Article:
On Friday, Kara Stein was officially sworn in as the newest commissioner at the Securities and Exchange Commission, replacing former Commissioner Elisse Walter.
President Barack Obama nominated Stein to the SEC on May 23 and her nomination was confirmed by the U.S. Senate on Aug. 1, along with that of Dr. Michael Piwowar, who is expected to be sworn into office as an SEC Commissioner this week to replacing the outgoing Troy Parades.
Stein previously was legal counsel and senior policy Adviser to Sen. Jack Reed, a Democrat from Rhode Island. From 2009 to 2013, she was staff director of the Senate Banking, Housing, and Urban Affairs Committee's Subcommittee on Securities, Insurance, and Investment.
Before working on Capitol Hill, Stein was an associate at the law firm of Wilmer, Cutler & Pickering and an assistant professor with the University of Dayton School of Law. She was an Advocacy Fellow with the Georgetown University Law Center from 1993 to 1995, and was a visiting lecturer with the University of Nigeria Faculty of Law from 1989 to 1990. She earned degrees from Yale College and Yale Law School.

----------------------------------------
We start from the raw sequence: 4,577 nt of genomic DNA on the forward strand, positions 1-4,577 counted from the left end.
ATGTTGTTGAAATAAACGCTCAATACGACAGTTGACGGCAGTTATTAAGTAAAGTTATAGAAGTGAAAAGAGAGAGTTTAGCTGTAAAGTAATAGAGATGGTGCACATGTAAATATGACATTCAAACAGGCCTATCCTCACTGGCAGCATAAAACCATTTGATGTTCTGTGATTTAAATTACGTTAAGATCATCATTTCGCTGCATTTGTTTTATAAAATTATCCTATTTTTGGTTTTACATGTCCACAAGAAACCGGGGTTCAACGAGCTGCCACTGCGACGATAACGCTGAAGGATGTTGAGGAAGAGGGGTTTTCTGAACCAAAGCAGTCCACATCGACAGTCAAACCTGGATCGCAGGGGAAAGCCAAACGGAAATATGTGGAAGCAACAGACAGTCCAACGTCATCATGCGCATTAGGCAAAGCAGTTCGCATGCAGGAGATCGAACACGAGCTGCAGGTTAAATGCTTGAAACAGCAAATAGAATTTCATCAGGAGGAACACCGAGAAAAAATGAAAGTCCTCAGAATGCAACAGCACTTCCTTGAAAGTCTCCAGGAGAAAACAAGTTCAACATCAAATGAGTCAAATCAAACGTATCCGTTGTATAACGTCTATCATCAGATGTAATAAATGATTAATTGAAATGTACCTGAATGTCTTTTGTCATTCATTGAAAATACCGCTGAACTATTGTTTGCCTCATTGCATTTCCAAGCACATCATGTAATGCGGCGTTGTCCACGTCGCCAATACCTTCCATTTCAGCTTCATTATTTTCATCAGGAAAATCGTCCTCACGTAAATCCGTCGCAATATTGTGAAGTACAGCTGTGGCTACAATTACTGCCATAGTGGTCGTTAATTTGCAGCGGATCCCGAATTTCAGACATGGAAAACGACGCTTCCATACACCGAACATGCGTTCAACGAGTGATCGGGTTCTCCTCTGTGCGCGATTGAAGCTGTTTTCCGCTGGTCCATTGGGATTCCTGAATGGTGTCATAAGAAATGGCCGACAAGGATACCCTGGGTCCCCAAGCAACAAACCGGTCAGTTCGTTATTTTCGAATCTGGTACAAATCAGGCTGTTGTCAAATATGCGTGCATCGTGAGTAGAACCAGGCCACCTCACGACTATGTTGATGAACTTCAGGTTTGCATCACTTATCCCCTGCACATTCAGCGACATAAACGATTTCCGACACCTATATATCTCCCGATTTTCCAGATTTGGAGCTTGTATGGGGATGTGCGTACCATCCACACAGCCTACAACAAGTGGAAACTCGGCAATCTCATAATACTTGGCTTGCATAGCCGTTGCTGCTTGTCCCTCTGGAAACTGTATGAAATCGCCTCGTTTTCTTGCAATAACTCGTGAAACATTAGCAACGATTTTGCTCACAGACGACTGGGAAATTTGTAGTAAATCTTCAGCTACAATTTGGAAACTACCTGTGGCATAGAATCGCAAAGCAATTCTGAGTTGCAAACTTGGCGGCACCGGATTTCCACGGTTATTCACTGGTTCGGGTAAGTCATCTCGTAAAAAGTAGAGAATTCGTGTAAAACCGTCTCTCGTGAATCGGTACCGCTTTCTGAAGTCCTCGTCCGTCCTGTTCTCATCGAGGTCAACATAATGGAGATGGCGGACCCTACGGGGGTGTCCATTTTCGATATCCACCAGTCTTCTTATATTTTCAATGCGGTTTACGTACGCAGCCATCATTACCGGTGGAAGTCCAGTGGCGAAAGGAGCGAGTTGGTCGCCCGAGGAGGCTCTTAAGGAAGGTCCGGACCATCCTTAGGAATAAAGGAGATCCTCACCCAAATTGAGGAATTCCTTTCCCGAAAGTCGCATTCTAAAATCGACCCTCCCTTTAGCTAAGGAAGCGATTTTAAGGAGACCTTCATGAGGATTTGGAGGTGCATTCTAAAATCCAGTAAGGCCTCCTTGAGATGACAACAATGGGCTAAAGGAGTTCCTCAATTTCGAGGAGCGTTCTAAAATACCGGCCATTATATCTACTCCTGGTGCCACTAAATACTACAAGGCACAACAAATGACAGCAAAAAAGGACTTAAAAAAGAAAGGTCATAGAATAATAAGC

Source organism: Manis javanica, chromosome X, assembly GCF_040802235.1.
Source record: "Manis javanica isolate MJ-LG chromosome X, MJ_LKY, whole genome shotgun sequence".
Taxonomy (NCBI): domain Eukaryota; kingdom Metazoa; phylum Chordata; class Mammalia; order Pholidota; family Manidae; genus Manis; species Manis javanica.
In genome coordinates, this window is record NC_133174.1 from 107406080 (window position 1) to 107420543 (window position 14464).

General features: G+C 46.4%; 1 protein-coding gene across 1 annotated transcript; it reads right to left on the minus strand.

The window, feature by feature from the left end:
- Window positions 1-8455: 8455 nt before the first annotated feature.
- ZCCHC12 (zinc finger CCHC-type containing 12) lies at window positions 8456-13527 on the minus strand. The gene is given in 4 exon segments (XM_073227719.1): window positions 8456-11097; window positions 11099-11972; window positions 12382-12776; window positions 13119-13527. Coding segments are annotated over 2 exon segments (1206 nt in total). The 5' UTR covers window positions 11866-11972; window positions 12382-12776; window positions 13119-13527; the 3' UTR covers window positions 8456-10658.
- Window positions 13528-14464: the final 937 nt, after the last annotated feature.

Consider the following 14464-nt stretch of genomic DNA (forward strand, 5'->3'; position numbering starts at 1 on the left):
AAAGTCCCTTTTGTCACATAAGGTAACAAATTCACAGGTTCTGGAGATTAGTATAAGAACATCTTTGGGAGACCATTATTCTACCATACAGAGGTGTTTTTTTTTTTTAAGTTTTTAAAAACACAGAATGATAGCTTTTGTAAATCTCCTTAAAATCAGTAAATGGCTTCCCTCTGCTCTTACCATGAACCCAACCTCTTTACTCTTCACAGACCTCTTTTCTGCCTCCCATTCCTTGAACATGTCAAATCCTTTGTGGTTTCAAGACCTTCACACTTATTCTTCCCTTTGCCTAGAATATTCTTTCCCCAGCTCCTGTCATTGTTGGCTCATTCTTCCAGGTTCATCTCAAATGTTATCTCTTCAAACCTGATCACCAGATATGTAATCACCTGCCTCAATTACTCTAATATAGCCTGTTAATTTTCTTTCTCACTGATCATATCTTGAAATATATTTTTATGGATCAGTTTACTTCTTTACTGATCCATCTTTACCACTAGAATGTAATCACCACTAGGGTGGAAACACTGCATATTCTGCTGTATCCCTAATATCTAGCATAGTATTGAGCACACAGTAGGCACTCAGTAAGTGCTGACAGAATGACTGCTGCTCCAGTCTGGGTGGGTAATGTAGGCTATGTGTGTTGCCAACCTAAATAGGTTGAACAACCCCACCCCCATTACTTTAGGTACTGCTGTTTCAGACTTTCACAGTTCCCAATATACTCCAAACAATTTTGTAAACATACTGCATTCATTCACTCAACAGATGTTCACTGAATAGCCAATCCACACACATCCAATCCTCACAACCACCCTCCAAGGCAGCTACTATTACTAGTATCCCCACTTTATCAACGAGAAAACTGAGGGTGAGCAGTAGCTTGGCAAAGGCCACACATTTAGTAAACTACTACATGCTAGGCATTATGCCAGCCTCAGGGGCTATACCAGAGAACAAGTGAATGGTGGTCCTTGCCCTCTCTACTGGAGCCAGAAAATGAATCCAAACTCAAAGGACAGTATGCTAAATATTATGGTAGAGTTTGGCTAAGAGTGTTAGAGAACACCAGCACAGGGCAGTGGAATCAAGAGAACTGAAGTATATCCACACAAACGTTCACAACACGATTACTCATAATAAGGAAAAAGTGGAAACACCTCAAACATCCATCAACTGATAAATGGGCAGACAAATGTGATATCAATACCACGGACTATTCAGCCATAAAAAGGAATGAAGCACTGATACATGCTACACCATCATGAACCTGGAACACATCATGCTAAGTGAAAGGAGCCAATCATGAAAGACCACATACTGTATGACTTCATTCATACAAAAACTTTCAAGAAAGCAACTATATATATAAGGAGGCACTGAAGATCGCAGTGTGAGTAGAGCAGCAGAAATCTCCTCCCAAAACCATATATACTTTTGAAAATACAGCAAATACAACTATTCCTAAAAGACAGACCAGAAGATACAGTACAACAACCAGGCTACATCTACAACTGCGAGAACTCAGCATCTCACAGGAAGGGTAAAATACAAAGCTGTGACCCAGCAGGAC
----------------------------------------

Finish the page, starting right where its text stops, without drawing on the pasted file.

In a statement issued on Friday afternoon, Chairman Mary Jo White praised the efforts of outgoing commissioners Walter and Paredes.
Walter's dedication to the agency, which she joined in 1977 as a staff attorney, “made her one of the most respected people to grace the halls of the institution,” White said. As a commissioner, Walter, a Democrat, was “a forceful and articulate advocate for investors,” as evidenced by her leadership role in demanding greater transparency and more timely disclosure in the $3.7 trillion market U.S. municipal securities market.
As Chairman, bridging the gap between White and former chair Mary Schapiro, Walter led the SEC's efforts to reconcile U.S. regulation of derivatives with regulations adopted overseas, and was instrumental in advancing the Commission's efforts to reform money market funds.
Parades, a Republican appointee, was praised “as a committed proponent of rigorous analysis of the costs and benefits of our securities regulations.” White also praised him as “a major contributor in the area of corporate governance, including executive compensation and the relationship between corporate boards and shareholders.”